In June, *LECH's story appeared in Arabian Horse World.
Like the monthly fashion tome Vogue, the thick magazine for
horse enthusiasts is full of leggy beauties. Its supermodels
are the world's most stunning Arabians.
"*LECH: Return of a Royal Son" attracted e-mails and telephone
calls from people who had details about his mysterious life.
Ryan learned about the auction where *LECH was sold. She received
a photograph, taken when he was 4, and pictures of his offspring.
But the period when *LECH fell on hard times still was unclear.
Ryan doesn't know the succession of owners or what happened.
She only knows he deserves better.
A horse's life expectancy can reach into its 30s, said Yanchunis,
and *LECH is 18.
"In the time he was mistreated, he aged," said the veterinarian.
"But he still has a lot of years left in him.
"He's in very good health."
The Ryans want a new home for *LECH.
"We want this horse to have a good life. He's had kind of a
rotten life until now," said Ryan's husband, Alan.
"He needs to be in a place where he can contribute to his breed.
We don't have the facilities or the time" to manage a top stallion.
They have had some calls from people who want him, but the Ryans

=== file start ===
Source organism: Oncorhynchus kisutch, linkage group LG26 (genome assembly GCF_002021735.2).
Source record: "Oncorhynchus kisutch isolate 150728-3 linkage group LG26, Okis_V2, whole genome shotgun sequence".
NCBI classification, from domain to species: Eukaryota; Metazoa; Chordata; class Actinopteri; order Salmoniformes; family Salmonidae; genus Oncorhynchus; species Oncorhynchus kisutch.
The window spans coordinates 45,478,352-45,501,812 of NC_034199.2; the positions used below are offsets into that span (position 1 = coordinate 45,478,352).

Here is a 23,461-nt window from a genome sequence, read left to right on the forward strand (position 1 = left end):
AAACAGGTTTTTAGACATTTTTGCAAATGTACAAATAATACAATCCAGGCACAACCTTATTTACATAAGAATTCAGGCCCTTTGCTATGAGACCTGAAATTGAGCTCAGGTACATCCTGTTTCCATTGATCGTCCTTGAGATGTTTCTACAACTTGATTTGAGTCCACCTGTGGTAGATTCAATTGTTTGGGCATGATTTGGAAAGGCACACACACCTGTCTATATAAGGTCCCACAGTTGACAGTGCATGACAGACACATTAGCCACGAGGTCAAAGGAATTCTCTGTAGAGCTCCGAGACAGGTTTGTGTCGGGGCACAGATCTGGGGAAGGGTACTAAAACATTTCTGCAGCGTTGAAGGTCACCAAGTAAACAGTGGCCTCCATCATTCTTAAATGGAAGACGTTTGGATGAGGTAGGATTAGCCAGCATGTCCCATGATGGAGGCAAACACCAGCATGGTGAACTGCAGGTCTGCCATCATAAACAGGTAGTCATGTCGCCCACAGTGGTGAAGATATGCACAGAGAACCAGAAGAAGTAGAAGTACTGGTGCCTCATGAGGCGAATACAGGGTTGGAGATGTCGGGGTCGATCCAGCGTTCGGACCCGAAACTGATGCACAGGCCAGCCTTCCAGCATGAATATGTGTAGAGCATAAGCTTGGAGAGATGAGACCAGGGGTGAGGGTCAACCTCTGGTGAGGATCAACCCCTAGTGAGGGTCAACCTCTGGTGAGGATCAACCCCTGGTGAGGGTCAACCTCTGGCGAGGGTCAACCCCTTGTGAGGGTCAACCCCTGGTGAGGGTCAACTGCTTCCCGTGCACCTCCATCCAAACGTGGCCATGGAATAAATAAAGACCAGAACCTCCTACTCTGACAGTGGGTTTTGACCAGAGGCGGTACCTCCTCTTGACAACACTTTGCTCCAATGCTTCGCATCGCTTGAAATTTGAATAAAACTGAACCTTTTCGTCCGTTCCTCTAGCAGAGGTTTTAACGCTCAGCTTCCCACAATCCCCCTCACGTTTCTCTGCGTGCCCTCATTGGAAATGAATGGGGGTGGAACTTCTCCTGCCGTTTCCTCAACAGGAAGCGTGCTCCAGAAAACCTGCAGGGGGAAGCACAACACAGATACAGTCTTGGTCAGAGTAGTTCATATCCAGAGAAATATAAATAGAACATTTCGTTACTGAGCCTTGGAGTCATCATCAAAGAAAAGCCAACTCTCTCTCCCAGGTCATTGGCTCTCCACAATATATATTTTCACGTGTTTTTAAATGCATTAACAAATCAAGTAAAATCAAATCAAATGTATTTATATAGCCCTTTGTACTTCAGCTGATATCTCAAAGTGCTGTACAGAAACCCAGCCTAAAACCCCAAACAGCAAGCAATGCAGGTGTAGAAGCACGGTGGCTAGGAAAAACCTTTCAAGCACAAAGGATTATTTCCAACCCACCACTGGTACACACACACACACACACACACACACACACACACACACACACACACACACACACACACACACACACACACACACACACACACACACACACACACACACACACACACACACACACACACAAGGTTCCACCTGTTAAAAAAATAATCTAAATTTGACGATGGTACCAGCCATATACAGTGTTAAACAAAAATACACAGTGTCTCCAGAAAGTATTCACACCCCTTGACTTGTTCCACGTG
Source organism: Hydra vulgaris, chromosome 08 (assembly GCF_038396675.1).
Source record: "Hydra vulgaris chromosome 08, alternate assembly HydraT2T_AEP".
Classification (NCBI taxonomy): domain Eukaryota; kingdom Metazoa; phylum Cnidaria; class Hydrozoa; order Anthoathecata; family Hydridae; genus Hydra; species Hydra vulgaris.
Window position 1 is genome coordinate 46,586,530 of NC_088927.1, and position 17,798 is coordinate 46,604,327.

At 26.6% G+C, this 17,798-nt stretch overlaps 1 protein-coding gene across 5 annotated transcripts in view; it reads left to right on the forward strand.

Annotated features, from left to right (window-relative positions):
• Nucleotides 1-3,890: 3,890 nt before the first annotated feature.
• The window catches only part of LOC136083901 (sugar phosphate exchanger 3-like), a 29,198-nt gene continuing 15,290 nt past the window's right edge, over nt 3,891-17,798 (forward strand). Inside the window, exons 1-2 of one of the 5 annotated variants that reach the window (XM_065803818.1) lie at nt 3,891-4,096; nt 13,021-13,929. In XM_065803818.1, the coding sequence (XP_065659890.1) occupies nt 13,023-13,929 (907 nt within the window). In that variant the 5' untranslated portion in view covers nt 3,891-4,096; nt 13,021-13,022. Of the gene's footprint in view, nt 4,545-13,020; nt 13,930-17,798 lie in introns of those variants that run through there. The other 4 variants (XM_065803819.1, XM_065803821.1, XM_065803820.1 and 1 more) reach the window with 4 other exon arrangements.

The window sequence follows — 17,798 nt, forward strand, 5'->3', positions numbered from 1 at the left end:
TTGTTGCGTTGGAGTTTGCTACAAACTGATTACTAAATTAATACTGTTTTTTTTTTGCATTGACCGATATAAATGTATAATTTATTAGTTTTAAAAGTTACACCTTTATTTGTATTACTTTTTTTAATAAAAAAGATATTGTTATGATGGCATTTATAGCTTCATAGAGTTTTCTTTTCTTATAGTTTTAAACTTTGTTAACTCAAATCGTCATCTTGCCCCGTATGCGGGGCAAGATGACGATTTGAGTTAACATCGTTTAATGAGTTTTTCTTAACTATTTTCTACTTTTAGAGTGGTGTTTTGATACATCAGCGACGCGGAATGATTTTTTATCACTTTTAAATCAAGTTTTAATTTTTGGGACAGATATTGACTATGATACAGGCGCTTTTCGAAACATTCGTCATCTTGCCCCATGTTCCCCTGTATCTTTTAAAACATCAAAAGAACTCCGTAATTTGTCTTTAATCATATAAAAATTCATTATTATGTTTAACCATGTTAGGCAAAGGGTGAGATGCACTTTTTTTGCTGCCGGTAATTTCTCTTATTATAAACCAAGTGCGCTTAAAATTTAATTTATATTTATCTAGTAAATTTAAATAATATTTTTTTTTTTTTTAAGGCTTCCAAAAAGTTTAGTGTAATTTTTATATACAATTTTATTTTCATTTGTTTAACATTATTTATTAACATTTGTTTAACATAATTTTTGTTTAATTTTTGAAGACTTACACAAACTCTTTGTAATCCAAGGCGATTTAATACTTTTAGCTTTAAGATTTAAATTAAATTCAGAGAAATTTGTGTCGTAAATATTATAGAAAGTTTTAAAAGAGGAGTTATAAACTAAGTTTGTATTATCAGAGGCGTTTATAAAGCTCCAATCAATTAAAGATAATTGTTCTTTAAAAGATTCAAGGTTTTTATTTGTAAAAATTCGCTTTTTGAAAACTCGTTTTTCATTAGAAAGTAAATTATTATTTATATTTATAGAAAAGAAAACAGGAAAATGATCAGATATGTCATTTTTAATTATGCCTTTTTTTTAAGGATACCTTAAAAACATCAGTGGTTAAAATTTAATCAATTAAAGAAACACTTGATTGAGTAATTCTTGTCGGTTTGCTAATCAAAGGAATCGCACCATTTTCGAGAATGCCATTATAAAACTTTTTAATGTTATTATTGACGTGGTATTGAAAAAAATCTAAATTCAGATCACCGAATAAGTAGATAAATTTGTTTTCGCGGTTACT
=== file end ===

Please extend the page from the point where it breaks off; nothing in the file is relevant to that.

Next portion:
are wary because of fears that he might again be victimized.
An editor at Arabian Horse World had another idea: Send him
home to Poland.
"I think that would be totally fitting," said magazine editor
Mary Jane Parkinson.
"He was imported in utero, so the Polish breeders haven't seen
him. But we're hoping through some contacts to bring that about."
With a tradition of breeding Arabians that dates back centuries,
Poland once produced the finest horses for European cavalries.
*LECH was bred at the Michalow State Stud Farm in Poland, where
in addition to getting meticulous care, horses roam through
interconnecting paddocks. Noted for world-class champions, Michalow
was formed after World War II, when its founder retrieved Polish
Arabians stolen by the Germans.
Ryan is hoping that *LECH's famed father is enough to win him
favor in Poland.
Meanwhile, in Wesley Chapel, *LECH likes to get carrots, sugar
and gum massages.
"He's a beautiful animal," said Alan Ryan. "We're attached to
Reprinted courtesy of the Tampa Tribune
|March, 2003 ~
Tampa Tribune, Bay Life ~ Susan H. Thompson
*LECH's rescue from abuse and return to breeding restore the
dignity of a princely stallion.
TAMPA - When we last left *LECH the stallion, his body had
been freshly nourished to health but he was in need of a new place to call
Readers may remember the tale of the white Arabian who sold
for $250,000 in the 1980s, only to be found starving in a Pasco County
field nearly two decades later.
Imported from Poland, *LECH is the son of one of the world's
most famous Arabians.
When amateur breeder Nancy Ryan stumbled upon him at a Pasco
boarding facility in 2001, he was just a badly neglected gray horse,
abandoned by a bill-skipping owner.
Those who read the story in July about his rescue and how Ryan